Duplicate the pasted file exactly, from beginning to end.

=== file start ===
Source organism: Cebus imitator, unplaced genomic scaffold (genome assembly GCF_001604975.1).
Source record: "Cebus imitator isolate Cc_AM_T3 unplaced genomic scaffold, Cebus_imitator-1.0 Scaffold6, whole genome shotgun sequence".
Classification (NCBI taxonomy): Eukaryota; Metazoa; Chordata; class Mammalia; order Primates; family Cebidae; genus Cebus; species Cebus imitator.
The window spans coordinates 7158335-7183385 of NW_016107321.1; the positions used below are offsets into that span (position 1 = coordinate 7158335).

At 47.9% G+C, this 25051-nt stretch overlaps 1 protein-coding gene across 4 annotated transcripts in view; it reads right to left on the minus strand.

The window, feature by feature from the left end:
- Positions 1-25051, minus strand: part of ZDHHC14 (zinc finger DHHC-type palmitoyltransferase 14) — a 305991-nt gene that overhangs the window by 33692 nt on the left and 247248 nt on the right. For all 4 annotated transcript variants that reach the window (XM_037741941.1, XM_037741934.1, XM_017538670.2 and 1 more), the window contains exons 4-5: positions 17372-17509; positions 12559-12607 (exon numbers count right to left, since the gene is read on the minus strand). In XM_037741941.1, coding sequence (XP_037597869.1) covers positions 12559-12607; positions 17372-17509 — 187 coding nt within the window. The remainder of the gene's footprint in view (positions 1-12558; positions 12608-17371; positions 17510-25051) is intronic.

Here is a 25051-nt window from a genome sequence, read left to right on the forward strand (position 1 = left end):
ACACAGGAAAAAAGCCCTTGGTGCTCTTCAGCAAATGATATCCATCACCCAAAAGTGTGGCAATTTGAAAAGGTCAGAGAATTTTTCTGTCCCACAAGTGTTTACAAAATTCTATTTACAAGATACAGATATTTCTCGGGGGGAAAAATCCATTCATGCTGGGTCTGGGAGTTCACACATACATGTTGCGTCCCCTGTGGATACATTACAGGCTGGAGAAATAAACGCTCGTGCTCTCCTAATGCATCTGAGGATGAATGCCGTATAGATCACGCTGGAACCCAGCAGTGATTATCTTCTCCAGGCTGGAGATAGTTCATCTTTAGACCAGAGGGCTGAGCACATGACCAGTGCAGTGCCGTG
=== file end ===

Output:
Source organism: Cebus imitator, unplaced genomic scaffold (genome assembly GCF_001604975.1).
Source record: "Cebus imitator isolate Cc_AM_T3 unplaced genomic scaffold, Cebus_imitator-1.0 Scaffold6, whole genome shotgun sequence".
Classification (NCBI taxonomy): Eukaryota; Metazoa; Chordata; class Mammalia; order Primates; family Cebidae; genus Cebus; species Cebus imitator.
The window spans coordinates 7158335-7183385 of NW_016107321.1; the positions used below are offsets into that span (position 1 = coordinate 7158335).

At 47.9% G+C, this 25051-nt stretch overlaps 1 protein-coding gene across 4 annotated transcripts in view; it reads right to left on the minus strand.

The window, feature by feature from the left end:
- Positions 1-25051, minus strand: part of ZDHHC14 (zinc finger DHHC-type palmitoyltransferase 14) — a 305991-nt gene that overhangs the window by 33692 nt on the left and 247248 nt on the right. For all 4 annotated transcript variants that reach the window (XM_037741941.1, XM_037741934.1, XM_017538670.2 and 1 more), the window contains exons 4-5: positions 17372-17509; positions 12559-12607 (exon numbers count right to left, since the gene is read on the minus strand). In XM_037741941.1, coding sequence (XP_037597869.1) covers positions 12559-12607; positions 17372-17509 — 187 coding nt within the window. The remainder of the gene's footprint in view (positions 1-12558; positions 12608-17371; positions 17510-25051) is intronic.

Here is a 25051-nt window from a genome sequence, read left to right on the forward strand (position 1 = left end):
ACACAGGAAAAAAGCCCTTGGTGCTCTTCAGCAAATGATATCCATCACCCAAAAGTGTGGCAATTTGAAAAGGTCAGAGAATTTTTCTGTCCCACAAGTGTTTACAAAATTCTATTTACAAGATACAGATATTTCTCGGGGGGAAAAATCCATTCATGCTGGGTCTGGGAGTTCACACATACATGTTGCGTCCCCTGTGGATACATTACAGGCTGGAGAAATAAACGCTCGTGCTCTCCTAATGCATCTGAGGATGAATGCCGTATAGATCACGCTGGAACCCAGCAGTGATTATCTTCTCCAGGCTGGAGATAGTTCATCTTTAGACCAGAGGGCTGAGCACATGACCAGTGCAGTGCCGTG